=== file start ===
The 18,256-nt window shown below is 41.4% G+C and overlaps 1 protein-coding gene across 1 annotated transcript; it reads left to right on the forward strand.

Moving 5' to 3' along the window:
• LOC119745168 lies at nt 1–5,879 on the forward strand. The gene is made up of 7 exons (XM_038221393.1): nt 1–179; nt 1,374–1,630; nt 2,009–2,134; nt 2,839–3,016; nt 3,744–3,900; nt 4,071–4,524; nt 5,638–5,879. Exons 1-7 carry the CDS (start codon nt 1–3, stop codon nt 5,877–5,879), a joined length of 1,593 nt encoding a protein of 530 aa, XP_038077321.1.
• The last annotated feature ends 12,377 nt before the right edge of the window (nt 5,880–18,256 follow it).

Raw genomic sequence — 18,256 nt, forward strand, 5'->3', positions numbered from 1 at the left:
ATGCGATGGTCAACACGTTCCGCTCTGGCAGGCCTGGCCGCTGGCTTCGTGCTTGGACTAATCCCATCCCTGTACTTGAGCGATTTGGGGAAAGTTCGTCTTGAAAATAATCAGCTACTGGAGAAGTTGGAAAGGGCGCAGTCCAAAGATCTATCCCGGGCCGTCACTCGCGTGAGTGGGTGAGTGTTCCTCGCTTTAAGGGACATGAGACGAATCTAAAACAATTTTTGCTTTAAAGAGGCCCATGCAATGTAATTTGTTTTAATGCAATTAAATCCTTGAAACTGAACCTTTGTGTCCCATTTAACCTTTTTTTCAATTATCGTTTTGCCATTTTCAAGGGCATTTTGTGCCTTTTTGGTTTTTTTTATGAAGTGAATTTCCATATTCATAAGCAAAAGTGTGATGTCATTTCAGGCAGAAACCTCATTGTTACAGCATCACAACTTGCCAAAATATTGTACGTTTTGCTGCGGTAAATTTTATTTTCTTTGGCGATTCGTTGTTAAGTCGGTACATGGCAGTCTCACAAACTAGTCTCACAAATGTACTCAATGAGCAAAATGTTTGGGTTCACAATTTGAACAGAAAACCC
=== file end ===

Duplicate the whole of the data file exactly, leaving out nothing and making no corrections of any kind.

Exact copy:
The 18,256-nt window shown below is 41.4% G+C and overlaps 1 protein-coding gene across 1 annotated transcript; it reads left to right on the forward strand.

Moving 5' to 3' along the window:
• LOC119745168 lies at nt 1–5,879 on the forward strand. The gene is made up of 7 exons (XM_038221393.1): nt 1–179; nt 1,374–1,630; nt 2,009–2,134; nt 2,839–3,016; nt 3,744–3,900; nt 4,071–4,524; nt 5,638–5,879. Exons 1-7 carry the CDS (start codon nt 1–3, stop codon nt 5,877–5,879), a joined length of 1,593 nt encoding a protein of 530 aa, XP_038077321.1.
• The last annotated feature ends 12,377 nt before the right edge of the window (nt 5,880–18,256 follow it).

Raw genomic sequence — 18,256 nt, forward strand, 5'->3', positions numbered from 1 at the left:
ATGCGATGGTCAACACGTTCCGCTCTGGCAGGCCTGGCCGCTGGCTTCGTGCTTGGACTAATCCCATCCCTGTACTTGAGCGATTTGGGGAAAGTTCGTCTTGAAAATAATCAGCTACTGGAGAAGTTGGAAAGGGCGCAGTCCAAAGATCTATCCCGGGCCGTCACTCGCGTGAGTGGGTGAGTGTTCCTCGCTTTAAGGGACATGAGACGAATCTAAAACAATTTTTGCTTTAAAGAGGCCCATGCAATGTAATTTGTTTTAATGCAATTAAATCCTTGAAACTGAACCTTTGTGTCCCATTTAACCTTTTTTTCAATTATCGTTTTGCCATTTTCAAGGGCATTTTGTGCCTTTTTGGTTTTTTTTATGAAGTGAATTTCCATATTCATAAGCAAAAGTGTGATGTCATTTCAGGCAGAAACCTCATTGTTACAGCATCACAACTTGCCAAAATATTGTACGTTTTGCTGCGGTAAATTTTATTTTCTTTGGCGATTCGTTGTTAAGTCGGTACATGGCAGTCTCACAAACTAGTCTCACAAATGTACTCAATGAGCAAAATGTTTGGGTTCACAATTTGAACAGAAAACCC